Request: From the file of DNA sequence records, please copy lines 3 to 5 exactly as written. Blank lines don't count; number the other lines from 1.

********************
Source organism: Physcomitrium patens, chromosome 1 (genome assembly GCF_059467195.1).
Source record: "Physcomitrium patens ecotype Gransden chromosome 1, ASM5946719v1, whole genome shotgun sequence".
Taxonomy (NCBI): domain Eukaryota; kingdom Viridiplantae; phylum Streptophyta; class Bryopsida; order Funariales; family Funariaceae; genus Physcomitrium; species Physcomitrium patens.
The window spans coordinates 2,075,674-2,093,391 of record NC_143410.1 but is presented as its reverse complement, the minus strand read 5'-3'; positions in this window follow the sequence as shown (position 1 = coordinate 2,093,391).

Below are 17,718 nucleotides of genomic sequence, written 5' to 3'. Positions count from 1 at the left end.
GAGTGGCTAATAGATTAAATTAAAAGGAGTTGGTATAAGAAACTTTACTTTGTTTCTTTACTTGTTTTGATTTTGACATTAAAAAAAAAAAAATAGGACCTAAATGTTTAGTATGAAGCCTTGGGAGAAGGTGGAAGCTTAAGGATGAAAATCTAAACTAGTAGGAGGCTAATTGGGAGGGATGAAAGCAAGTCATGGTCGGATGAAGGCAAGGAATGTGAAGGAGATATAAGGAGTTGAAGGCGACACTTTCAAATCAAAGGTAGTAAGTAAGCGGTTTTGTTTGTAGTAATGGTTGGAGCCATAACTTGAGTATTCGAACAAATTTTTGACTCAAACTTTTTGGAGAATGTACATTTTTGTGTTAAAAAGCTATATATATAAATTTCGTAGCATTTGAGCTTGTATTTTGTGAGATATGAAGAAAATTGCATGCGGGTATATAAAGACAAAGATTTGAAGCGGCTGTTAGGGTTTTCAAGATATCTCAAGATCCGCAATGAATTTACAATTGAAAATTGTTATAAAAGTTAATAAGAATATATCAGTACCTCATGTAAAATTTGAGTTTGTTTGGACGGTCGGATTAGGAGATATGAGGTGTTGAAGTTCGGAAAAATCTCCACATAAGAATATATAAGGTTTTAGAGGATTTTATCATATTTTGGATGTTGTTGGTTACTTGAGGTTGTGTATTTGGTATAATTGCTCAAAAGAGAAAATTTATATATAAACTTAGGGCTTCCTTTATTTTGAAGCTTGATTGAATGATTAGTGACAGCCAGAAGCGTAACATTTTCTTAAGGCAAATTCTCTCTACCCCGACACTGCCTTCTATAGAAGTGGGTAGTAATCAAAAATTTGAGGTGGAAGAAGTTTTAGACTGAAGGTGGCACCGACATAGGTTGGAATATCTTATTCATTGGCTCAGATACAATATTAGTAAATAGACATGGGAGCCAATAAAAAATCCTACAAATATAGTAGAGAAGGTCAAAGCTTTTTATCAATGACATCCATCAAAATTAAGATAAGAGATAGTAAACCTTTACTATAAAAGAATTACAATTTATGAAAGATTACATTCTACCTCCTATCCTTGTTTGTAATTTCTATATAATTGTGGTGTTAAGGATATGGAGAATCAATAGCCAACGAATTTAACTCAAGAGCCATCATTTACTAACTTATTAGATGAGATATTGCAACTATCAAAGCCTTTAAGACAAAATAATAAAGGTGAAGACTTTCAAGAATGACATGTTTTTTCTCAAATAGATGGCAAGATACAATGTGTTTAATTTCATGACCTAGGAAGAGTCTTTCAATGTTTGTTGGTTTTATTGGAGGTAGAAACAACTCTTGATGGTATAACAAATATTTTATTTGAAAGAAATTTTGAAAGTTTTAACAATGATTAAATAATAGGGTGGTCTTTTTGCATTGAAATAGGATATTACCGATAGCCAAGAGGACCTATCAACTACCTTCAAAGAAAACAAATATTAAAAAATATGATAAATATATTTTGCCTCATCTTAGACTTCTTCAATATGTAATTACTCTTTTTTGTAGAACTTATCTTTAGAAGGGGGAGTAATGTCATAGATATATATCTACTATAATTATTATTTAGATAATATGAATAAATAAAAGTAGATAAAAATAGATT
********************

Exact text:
Taxonomy (NCBI): domain Eukaryota; kingdom Viridiplantae; phylum Streptophyta; class Bryopsida; order Funariales; family Funariaceae; genus Physcomitrium; species Physcomitrium patens.
The window spans coordinates 2,075,674-2,093,391 of record NC_143410.1 but is presented as its reverse complement, the minus strand read 5'-3'; positions in this window follow the sequence as shown (position 1 = coordinate 2,093,391).

Below are 17,718 nucleotides of genomic sequence, written 5' to 3'. Positions count from 1 at the left end.